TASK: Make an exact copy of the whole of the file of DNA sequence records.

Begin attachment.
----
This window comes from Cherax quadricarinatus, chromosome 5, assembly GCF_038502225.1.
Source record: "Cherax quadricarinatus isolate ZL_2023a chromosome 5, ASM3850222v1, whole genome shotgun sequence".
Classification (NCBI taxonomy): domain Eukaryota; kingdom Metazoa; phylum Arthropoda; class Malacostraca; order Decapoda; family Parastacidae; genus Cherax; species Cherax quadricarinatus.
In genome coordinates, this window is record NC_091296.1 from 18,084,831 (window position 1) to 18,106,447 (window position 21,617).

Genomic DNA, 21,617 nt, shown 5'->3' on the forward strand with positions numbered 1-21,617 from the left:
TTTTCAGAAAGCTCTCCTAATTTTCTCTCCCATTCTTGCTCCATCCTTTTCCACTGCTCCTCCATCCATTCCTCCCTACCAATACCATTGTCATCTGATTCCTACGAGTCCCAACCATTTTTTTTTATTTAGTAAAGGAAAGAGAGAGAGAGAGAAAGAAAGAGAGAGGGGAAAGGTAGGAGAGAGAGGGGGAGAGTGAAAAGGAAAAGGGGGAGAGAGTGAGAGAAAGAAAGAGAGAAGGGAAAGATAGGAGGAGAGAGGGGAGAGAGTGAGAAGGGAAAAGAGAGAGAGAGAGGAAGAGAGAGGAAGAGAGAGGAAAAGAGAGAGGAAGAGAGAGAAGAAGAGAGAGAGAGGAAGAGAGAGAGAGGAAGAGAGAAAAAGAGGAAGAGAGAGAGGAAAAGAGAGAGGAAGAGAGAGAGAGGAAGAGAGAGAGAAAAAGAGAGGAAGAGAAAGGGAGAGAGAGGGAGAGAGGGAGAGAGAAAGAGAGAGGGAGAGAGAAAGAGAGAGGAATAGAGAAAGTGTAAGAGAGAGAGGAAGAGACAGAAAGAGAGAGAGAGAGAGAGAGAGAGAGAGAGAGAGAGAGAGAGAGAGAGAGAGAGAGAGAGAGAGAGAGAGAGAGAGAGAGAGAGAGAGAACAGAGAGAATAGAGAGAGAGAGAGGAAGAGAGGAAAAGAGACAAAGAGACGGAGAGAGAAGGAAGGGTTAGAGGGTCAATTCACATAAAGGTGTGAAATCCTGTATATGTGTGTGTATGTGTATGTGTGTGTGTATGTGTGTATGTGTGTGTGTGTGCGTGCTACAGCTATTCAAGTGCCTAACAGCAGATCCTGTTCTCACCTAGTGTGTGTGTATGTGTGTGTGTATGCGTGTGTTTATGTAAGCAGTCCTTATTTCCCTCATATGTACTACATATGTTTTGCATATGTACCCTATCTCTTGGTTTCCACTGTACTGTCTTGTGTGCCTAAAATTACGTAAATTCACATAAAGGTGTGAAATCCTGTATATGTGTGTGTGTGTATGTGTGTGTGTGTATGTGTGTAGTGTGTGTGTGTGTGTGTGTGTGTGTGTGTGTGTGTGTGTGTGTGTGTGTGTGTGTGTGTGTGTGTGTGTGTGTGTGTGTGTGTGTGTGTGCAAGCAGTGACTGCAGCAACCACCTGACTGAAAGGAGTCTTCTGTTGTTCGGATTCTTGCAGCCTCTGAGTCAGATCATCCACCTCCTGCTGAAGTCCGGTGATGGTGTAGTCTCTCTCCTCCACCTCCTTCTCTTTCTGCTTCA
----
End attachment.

This window comes from Cherax quadricarinatus, chromosome 5, assembly GCF_038502225.1.
Source record: "Cherax quadricarinatus isolate ZL_2023a chromosome 5, ASM3850222v1, whole genome shotgun sequence".
Classification (NCBI taxonomy): domain Eukaryota; kingdom Metazoa; phylum Arthropoda; class Malacostraca; order Decapoda; family Parastacidae; genus Cherax; species Cherax quadricarinatus.
In genome coordinates, this window is record NC_091296.1 from 18,084,831 (window position 1) to 18,106,447 (window position 21,617).

Genomic DNA, 21,617 nt, shown 5'->3' on the forward strand with positions numbered 1-21,617 from the left:
TTTTCAGAAAGCTCTCCTAATTTTCTCTCCCATTCTTGCTCCATCCTTTTCCACTGCTCCTCCATCCATTCCTCCCTACCAATACCATTGTCATCTGATTCCTACGAGTCCCAACCATTTTTTTTTATTTAGTAAAGGAAAGAGAGAGAGAGAGAAAGAAAGAGAGAGGGGAAAGGTAGGAGAGAGAGGGGGAGAGTGAAAAGGAAAAGGGGGAGAGAGTGAGAGAAAGAAAGAGAGAAGGGAAAGATAGGAGGAGAGAGGGGAGAGAGTGAGAAGGGAAAAGAGAGAGAGAGAGGAAGAGAGAGGAAGAGAGAGGAAAAGAGAGAGGAAGAGAGAGAAGAAGAGAGAGAGAGGAAGAGAGAGAGAGGAAGAGAGAAAAAGAGGAAGAGAGAGAGGAAAAGAGAGAGGAAGAGAGAGAGAGGAAGAGAGAGAGAAAAAGAGAGGAAGAGAAAGGGAGAGAGAGGGAGAGAGGGAGAGAGAAAGAGAGAGGGAGAGAGAAAGAGAGAGGAATAGAGAAAGTGTAAGAGAGAGAGGAAGAGACAGAAAGAGAGAGAGAGAGAGAGAGAGAGAGAGAGAGAGAGAGAGAGAGAGAGAGAGAGAGAGAGAGAGAGAGAGAGAGAGAGAGAGAGAGAGAACAGAGAGAATAGAGAGAGAGAGAGGAAGAGAGGAAAAGAGACAAAGAGACGGAGAGAGAAGGAAGGGTTAGAGGGTCAATTCACATAAAGGTGTGAAATCCTGTATATGTGTGTGTATGTGTATGTGTGTGTGTATGTGTGTATGTGTGTGTGTGTGCGTGCTACAGCTATTCAAGTGCCTAACAGCAGATCCTGTTCTCACCTAGTGTGTGTGTATGTGTGTGTGTATGCGTGTGTTTATGTAAGCAGTCCTTATTTCCCTCATATGTACTACATATGTTTTGCATATGTACCCTATCTCTTGGTTTCCACTGTACTGTCTTGTGTGCCTAAAATTACGTAAATTCACATAAAGGTGTGAAATCCTGTATATGTGTGTGTGTGTATGTGTGTGTGTGTATGTGTGTAGTGTGTGTGTGTGTGTGTGTGTGTGTGTGTGTGTGTGTGTGTGTGTGTGTGTGTGTGTGTGTGTGTGTGTGTGTGTGTGTGTGTGTGTGTGCAAGCAGTGACTGCAGCAACCACCTGACTGAAAGGAGTCTTCTGTTGTTCGGATTCTTGCAGCCTCTGAGTCAGATCATCCACCTCCTGCTGAAGTCCGGTGATGGTGTAGTCTCTCTCCTCCACCTCCTTCTCTTTCTGCTTCA